JERUSALEM (Reuters) -The United Nations advised its aid agencies on Tuesday to avoid having contacts with Hamas political leaders, but balked at U.S. calls to isolate the cash-strapped Palestinian government.
U.N. officials said the agencies would maintain contacts with rank-and-file officials in the new Hamas-led authority, while avoiding senior leaders in the Islamic militant movement, which won elections in January and took power two weeks ago.
The restrictions are likely to increase the sense of isolation felt by the Hamas leadership after the United States and the European Union cut off funding and contacts in the past week and the severing of links by Israel.
A senior U.N. official said U.N. aid agencies would “avoid political contact” with cabinet ministers and other high-level appointments in the new government.
But by maintaining contacts at a “technical level for operational purposes,” the United Nations bucked efforts by the United States to entirely shun the government and ministries which provide essential services.
“Contacts will continue at levels to ensure the continuation of humanitarian programs,” a U.N. official told Reuters.
U.N. officials say they are concerned that a cut-off in direct assistance to a Hamas-led Palestinian Authority could trigger a humanitarian crisis and hobble the very institutions that would be needed to run any future Palestinian state.
The United Nations is a member of the Quartet of Middle East mediators with the United States, the European Union and Russia.
Russia has brushed aside pressure from the United States and Israel to shun Hamas and on Tuesday called the decision to cut off funding to the Palestinian government a mistake.
The U.N. move followed an offer by Palestinian President Mahmoud Abbas to resume peace talks with Israel as soon as it formed a new government, even though the Israelis are shunning the Palestinian Authority led by his Hamas rivals.
“We are ready to begin negotiations on the basis of the road map from the minute the Israeli government is formed,” Abbas told reporters in Ramallah, referring to the U.S.-backed peace plan that was drawn up in 2002 but never implemented.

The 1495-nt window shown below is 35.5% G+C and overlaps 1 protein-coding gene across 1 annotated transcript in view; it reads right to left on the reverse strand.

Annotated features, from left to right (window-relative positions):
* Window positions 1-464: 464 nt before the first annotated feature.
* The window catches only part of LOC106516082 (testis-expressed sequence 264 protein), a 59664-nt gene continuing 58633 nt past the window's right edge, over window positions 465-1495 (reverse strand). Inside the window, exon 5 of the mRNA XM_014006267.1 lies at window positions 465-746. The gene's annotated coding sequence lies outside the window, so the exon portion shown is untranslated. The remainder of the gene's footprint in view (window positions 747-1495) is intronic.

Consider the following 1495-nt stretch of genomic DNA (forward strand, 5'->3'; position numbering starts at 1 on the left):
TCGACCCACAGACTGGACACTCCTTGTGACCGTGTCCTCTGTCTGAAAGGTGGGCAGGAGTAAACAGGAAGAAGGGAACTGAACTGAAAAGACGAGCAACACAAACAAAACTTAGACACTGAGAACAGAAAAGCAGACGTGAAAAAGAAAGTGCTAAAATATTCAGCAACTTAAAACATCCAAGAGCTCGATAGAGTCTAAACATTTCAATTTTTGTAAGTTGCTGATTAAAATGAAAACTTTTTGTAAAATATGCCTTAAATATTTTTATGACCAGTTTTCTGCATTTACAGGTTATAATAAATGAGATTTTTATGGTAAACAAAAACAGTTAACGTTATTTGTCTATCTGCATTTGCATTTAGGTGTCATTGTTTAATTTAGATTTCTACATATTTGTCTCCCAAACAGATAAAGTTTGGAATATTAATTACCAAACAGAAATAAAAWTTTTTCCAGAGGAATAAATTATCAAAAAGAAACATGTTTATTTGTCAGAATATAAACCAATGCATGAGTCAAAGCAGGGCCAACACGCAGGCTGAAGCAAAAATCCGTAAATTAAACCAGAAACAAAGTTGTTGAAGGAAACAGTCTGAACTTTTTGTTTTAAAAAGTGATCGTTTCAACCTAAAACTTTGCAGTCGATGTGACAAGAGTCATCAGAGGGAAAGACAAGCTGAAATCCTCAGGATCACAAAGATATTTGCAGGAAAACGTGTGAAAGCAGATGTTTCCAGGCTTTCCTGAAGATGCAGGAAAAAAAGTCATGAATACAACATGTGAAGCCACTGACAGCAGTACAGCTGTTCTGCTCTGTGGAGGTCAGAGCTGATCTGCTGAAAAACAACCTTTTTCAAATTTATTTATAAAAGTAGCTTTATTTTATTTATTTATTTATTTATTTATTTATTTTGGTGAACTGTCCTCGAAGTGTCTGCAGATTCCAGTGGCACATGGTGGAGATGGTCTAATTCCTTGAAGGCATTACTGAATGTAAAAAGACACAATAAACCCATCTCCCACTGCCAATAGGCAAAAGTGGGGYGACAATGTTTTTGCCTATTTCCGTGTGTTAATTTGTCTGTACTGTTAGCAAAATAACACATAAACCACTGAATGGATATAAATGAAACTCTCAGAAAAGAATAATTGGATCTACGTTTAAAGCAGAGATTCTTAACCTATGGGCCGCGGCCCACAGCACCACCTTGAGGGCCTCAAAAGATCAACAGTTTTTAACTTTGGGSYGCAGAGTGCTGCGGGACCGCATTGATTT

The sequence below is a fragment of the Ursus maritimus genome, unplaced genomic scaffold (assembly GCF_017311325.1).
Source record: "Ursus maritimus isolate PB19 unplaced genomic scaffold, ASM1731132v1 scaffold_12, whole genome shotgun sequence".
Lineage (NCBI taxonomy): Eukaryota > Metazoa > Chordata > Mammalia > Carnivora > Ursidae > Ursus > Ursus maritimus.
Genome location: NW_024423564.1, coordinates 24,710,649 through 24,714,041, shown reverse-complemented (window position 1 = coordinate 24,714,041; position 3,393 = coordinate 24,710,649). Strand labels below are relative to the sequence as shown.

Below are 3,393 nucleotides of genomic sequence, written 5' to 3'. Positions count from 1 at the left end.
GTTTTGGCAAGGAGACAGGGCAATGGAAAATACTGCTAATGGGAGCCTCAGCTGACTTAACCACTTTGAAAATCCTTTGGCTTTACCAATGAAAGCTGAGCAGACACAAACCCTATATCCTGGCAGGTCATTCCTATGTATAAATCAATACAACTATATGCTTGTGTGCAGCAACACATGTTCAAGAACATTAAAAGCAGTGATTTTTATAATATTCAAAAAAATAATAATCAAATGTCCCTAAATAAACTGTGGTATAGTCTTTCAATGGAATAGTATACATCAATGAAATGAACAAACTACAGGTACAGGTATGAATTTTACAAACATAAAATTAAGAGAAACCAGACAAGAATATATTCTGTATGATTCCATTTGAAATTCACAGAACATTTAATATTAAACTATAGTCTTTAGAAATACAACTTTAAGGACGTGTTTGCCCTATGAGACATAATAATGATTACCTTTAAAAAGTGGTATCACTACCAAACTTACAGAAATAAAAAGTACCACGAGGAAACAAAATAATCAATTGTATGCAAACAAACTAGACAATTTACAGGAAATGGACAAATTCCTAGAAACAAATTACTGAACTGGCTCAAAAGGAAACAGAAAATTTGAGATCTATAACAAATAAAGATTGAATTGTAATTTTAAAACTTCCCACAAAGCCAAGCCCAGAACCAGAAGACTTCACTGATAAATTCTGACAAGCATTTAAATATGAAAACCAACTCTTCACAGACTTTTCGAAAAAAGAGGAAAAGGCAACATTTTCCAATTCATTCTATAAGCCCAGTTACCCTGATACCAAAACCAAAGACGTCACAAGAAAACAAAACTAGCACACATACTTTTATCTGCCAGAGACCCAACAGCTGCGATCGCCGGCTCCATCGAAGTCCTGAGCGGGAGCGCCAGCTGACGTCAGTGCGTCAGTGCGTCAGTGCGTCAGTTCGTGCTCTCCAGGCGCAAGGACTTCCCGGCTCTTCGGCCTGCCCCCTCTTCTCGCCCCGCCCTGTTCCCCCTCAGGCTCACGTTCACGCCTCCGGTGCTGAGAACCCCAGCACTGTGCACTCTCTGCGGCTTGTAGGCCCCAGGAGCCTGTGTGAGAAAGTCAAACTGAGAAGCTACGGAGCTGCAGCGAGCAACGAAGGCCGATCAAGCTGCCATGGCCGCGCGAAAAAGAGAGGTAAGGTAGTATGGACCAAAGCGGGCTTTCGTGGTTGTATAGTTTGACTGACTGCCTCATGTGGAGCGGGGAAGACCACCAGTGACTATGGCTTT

“There is no other way but direct negotiations based on international legitimacy,” he said.
Israel has said it will not deal with Hamas, which is sworn to the Jewish state’s destruction, but has left the door open to negotiations with Abbas, whose once-dominant Fatah movement was defeated by Hamas in the polls.
Israel’s acting Prime Minister Ehud Olmert, whose Kadima party emerged on top in March elections and is trying to form a coalition government, on Tuesday reiterated his description of the Hamas-led Palestinian Authority as a “terrorist entity.”
Since Hamas took power in the West Bank and Gaza Strip on March 29, Israel has applied intense financial, diplomatic and military pressure on the new government.
The United States and the European Union have cut direct aid to the administration, which is laden with around $1.3 billion of debt and unable to pay salaries due to 140,000 staff.
In the past week, Israel has bombarded targets in Gaza, from where militants often fire home-made rockets into Israel.
At least 15 Palestinians, mostly fighters, have been killed — the highest Gaza death toll since Israel pulled out in August and September last year after 38 years of occupation.
Abbas said he was in touch with U.S., European and Israeli officials to try to end the Israeli attacks, which he described as an “unjustified, unmatched escalation.”
“If there are rockets fired… we condemn this, but that doesn’t justify the demolitions, the killings,” he said.
To try to ease its growing financial crisis, Hamas has sought support from Arab allies, so far without success. On Tuesday, it sent a delegation to Iran on a similar mission.
A Hamas official said Arab states would face unrest at home if they failed to act soon to support the Palestinian Authority.
In Ramallah, a crowd of around 500 people demonstrated against the combined U.S., EU and Israeli pressure, while politicians called for the public to donate money.
Speaking to his cabinet via video-link from his base in Gaza, Palestinian Prime Minister Ismael Haniyeh condemned the EU, the United States, and Israel for its military attacks.
“The military escalation coincides with a political and a financial siege against the Palestinian people and government,” he said. “It is clear that the aim of the escalation is to bring the Palestinian people and their government to their knees.”